Marvel Studios makes a ton of money. Thus far the only question concerning Marvel box office is “Did it make a lot of many, or an obscene amount of money?” So watching box office returns of MCU films seems a bit silly. On the other hand, how the box office is trending can reveal a lot. Is Marvel growing in popularity, or are things starting to regress? Such concerns may seem pedantic, but long time comic fans will remember days when superhero movies struggled to get a green light. Returning to those days will send a shiver up many a fan’s spine. Continued (and growing) box office success ensures more films and the expansion into new properties. In that spirit, here are a few observations about the state of the superhero box office in September 2016:
I’ll Cut Your Legs Off!
One major concern with box office receipts is whether or not a movie has “legs.” In other words, does a movie continue to make money for weeks or months after release, or is the gross front loaded into the opening weekend? The reality for MCU films is that the “multiplier” (total gross divided by opening weekend) is trending smaller. Here are the numbers as calculated by me, based on Box Office Mojo‘s raw data for domestic gross.
3.53-Guardians of the Galaxy 3.23-Iron Man 3.15-Ant-Man 3.01-Avengers 2.75-Thor 2.73-Captain America: The Winter Soldier 2.72-Captain America: The First Avenger 2.44-Iron Man 2 2.43-Incredible Hulk 2.41-Thor: The Dark World 2.40-Avengers: Age of Ultron 2.35-Iron Man 3 2.28-Captain America: Civil War (Still in theaters, but unlikely to rise above Iron Man 3.)
The overall trend here is pretty clear. With each phase of the MCU, the multipliers on average go down.
Opening Weekends and Total Grosses Still Up
The bad news of smaller multipliers isn’t the whole story because the opening weekends are generally larger. As a general rule MCU sequels open larger than their predecessor (with Age of Ultron an important exception.) This means that each Cap movie made more money than the previous, even though the multipliers were steady or declining. The balance of the earnings was just more front loaded.
Now this makes some sense if you think about it. These numbers tell us a story something like this. The average non-comic-loving individual saw trailers for The First Avenger and more than likely thought, “Eh, another stupid comic book movie.” Critics were relatively kind, the film made some money, and this average Joe noticed but didn’t care to see it. Then, when Winter Soldier came around, they were a little more curious. They saw Avengers, because who didn’t, and their workmates were now going on and on about this new Cap movie. After two or three weeks of positive buzz, this average cinephile decided to check the movie out. They loved it! So, when Civil War came out they went to see it opening weekend. The result is a pattern like this: (1) Relatively low opening and total gross. (2) Higher overall gross, with long legs. (3) Highest gross, with a small multiplier.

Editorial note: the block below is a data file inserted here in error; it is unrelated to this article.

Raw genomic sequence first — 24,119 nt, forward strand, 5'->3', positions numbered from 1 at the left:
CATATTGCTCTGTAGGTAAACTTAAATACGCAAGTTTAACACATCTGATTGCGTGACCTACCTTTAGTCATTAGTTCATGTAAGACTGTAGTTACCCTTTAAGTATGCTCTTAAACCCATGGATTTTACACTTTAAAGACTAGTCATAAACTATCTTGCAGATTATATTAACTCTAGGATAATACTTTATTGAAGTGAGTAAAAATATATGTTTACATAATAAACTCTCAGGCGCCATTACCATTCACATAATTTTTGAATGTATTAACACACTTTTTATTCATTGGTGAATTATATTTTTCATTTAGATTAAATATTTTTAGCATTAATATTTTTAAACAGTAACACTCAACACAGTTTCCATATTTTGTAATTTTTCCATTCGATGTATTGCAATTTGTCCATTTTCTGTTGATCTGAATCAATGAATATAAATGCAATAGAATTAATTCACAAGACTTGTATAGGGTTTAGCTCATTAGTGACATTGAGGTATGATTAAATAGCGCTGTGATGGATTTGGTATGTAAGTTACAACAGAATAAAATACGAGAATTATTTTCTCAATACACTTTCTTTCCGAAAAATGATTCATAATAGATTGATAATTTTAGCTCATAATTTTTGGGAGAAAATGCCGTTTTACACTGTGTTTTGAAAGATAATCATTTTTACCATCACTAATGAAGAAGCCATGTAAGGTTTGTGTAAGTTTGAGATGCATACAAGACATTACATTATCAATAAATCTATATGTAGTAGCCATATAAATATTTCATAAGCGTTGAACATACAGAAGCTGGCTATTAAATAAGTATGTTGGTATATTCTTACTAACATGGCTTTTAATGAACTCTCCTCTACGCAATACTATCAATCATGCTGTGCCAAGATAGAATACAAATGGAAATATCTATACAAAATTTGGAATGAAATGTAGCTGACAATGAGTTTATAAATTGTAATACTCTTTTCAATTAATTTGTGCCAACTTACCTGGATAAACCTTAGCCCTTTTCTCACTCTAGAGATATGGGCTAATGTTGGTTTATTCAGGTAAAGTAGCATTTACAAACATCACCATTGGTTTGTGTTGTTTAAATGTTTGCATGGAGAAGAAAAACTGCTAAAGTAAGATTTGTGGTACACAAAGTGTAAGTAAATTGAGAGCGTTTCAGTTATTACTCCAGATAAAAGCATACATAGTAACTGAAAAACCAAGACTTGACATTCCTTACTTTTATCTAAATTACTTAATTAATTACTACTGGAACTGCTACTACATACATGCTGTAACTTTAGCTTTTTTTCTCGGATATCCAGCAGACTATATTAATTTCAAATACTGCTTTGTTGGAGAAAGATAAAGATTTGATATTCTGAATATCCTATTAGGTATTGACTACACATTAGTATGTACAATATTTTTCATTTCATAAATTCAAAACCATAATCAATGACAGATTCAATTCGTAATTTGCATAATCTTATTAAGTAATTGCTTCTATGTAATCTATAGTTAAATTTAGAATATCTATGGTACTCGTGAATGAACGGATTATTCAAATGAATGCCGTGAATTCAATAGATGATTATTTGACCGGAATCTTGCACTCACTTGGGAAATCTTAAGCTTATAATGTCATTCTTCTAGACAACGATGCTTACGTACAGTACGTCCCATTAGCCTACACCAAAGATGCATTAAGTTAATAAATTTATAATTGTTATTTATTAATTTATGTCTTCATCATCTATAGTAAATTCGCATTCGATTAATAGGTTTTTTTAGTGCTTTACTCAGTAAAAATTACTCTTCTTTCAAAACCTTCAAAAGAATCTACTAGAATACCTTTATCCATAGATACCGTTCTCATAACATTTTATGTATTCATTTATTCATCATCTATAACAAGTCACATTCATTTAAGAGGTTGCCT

Now Marvel has a couple things to consider here. One is the saturation point. Are there many moviegoers left who have managed to avoid three Captain America movies but could possibly be swayed to see a fourth? The low multipliers suggest the room for audience growth is low. It seems inevitable that comic movies have little or no growth left. They are as popular as they likely ever will be. Domestic audiences are not likely to grow, so Marvel will increasingly look to international markets and 3D up-charges to increase revenue.
Established Franchises vs. New Franchises
Generally, the multiplier shows us how franchises are seen differently by the public at large. When something is new, it is far less likely to pull the monster opening weekend. A new franchise needs a good opening, good reviews, and good word of mouth. If those things happen, the casual fan comes to see the movie in week two or three or four. This phenomenon clearly happened with the long legged Guardians and Ant-Man. If you look closely you’ll see that only one Marvel sequel outperformed its predecessor on multiplier, and that’s The Winter Soldier, just edging out the first Cap film.